-gamut of human emotions (emotions aren’t bad, being ruled by emotions is)

-model of prayers/request to God

-songs (with musical accompaniment notes) (leading to some people holding to “exclusive Psalmnody”) Psalm literally means “accompanying song/melody”

-compiled together with a purpose (5 books)

-3 things to be looking for as we dig into these for a number of weeks together:

-Any editorial notes we should be aware of (Psalm 3:0)

-How these situations can and do apply to us today, but before we jump to that we need to do the historical work of understanding how it applied to the nation of Israel at this time. (1st rule of biblical interpretation: text cannot mean today what it didn’t mean back then. We can apply it differently, or see it more fully fleshed out, but ALWAYS begin with the author’s and hearer’s original intent) 

-Psalm vs PsalmS 

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PRAY

-Book 1 of the Psalms begins with a prelude (1-2)

-The king is a BIG deal in Israel, as the king goes, so goes the nation

-Quick overview of the first 2 Psalms, as I realize we studied those over a month ago!

-Most scholars think Psalm 1 & 2 were initially combined into 1 Psalm, lots of similar themes and ideas in both of these Psalms:

-Blessing vs wickedness. How are we blessed? By obeying God’s law.

Deut. 17:18 ““And when he sits on the throne of his kingdom, he shall write for himself in a book a copy of this law, approved by the Levitical priests. 19 And it shall be with him, and he shall read in it all the days of his life, that he may learn to fear the Lord his God by keeping all the words of this law and these statutes, and doing them,”

Psalm 1 walks, stands, sits. 

Psalm 2 is what it looks like for when people pursue wickedness. 

-“Against the Lord” can’t stand against the Lord 

-“Anointed” need to read the Psalms through the lens of Christ

-Nothing can stand against/thwart God’s plans

-vs. 9 points back to 1:6

-David serves as one of the primary examples of the king all other kings should aspire to be, a model that is eventually fulfilled in Jesus

-First 2 Psalms communicate the point that we need to be obedient to God’s law, the rest of the Psalms communicate what that looks like in the midst of a wide assortment of life experiences 

-First Psalm with a pre-verse, subscript, title with historical context. Vs. 0

“A Psalm of David, when he fled from Absalom his son.” 

-These are a part of the text (may be scribal comments later on, may be original, since we don’t have the first copy we can’t be 100% sure where they originated, but we can trust them to help us understand/communicate something from God)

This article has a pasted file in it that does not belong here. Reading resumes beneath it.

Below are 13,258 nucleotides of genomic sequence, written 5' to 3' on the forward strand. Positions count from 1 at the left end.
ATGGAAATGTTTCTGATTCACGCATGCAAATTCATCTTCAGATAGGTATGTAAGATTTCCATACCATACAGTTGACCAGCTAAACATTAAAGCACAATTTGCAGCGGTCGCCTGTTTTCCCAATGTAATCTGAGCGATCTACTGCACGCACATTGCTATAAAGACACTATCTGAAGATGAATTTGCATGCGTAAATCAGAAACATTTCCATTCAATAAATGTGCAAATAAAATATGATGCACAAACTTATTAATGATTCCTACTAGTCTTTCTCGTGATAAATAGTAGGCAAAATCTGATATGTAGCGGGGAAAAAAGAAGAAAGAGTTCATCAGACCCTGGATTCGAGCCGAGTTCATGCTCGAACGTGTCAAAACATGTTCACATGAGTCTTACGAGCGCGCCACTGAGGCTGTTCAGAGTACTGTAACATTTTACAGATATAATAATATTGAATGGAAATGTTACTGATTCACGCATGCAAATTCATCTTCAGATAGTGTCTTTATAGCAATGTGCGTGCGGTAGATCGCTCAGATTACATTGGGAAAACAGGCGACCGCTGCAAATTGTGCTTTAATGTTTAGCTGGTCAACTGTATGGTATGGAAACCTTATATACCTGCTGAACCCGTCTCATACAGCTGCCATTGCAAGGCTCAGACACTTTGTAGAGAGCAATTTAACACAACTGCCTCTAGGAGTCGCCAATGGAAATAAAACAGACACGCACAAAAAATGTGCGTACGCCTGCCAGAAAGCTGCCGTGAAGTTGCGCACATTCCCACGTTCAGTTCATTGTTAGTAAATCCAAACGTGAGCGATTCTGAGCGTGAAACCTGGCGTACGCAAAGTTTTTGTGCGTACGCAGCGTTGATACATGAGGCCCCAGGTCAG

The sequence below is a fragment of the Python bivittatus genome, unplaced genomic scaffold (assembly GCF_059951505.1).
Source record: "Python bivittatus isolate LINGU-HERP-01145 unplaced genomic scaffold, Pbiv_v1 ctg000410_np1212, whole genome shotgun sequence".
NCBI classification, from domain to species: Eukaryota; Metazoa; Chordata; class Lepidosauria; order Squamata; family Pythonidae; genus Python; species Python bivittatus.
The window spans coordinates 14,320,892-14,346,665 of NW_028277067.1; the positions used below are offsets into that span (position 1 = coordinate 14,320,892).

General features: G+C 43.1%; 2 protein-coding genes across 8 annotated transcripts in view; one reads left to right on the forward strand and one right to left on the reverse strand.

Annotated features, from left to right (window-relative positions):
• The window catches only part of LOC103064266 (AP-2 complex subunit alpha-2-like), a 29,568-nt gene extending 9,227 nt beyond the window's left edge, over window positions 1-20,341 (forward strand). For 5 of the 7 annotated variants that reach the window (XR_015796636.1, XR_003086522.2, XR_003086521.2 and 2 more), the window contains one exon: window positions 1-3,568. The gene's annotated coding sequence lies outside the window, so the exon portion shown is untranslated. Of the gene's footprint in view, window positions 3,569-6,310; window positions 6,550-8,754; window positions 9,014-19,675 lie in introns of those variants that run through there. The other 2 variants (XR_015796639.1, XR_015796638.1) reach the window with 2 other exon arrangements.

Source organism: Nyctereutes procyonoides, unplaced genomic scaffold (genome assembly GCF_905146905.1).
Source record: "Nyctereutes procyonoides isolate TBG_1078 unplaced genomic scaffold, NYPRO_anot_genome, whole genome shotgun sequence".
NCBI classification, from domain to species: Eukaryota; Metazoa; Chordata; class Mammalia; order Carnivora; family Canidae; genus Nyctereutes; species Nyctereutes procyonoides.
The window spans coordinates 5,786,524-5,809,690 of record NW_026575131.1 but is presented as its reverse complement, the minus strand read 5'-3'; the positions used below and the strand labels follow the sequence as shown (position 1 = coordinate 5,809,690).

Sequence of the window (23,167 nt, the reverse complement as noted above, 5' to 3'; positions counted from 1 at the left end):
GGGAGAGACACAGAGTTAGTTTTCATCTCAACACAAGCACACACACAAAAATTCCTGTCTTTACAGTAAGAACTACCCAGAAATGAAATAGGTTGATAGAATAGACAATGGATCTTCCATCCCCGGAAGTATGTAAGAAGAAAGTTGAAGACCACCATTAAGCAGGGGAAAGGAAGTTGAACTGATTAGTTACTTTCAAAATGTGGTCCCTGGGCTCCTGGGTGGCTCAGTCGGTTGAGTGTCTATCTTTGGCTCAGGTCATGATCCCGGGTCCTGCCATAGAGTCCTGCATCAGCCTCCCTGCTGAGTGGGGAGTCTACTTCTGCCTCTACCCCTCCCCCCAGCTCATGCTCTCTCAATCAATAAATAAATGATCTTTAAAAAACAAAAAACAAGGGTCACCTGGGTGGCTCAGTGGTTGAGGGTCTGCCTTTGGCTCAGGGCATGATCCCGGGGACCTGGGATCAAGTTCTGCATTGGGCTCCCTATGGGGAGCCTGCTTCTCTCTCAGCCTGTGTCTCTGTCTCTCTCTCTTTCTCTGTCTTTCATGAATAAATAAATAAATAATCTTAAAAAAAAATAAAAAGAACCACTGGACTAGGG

-Because these are a part of the text, it helps us to look back at the story being mentioned to have a more complete history of what led to the events of these Psalms being written.

-Absalom’s rebellion is found in 2 Sam 15-17

-If you’ve never read the story of David, it’s a fascinating look at the life of someone who is “a man after God’s own heart.” (1 Sam 13:14

-David is Israel’s second king (most people know the story of his upbringing being the giant slayer)

-What’s crazy, is despite being an example, leading to the time period in which Israel will always look back on fondly, he wasn’t someone we would hold up as an example of holiness:

-multiple wives, census, stole Uriah’s wife, can infer from stories like what happened with Absalom that he wasn’t a great dad

-Absalom’s story is full of intrigue/espionage/betrayal. I keep waiting for someone like Zak Snyder to read the story of David and turn it into a big budget film

-Starts back when Absalom’s sister is taken advantage of by another one of their brothers, harbors a grudge and 2 years later kills the brother, flees to another country for safety, eventually David pardons him and allows him back into Jerusalem, Absalom starts to point out his father David’s deficiencies and builds up a following 15:6 “So Absalom stole the hearts of the men of Israel.” Followers continue increasing to the point where he’s a threat to David’s rule. David flees Jerusalem, is mocked along the way by one of Saul’s descendants “Get out, get out, you man of blood, you worthless man! The LORD has avenged on you all the blood of the house of Saul, in whose place you have reigned, and the LORD has given the kingdom into the hand of your son Absalom. See, your evil is on you, for you are a man of blood.” After fleeing, losing Jerusalem to Absalom, David fortifies his troops and fights against Absalom, Absalom’s luscious locks trap him in a tree and he is killed by one of David’s warriors, thus ends the rein of Absalom.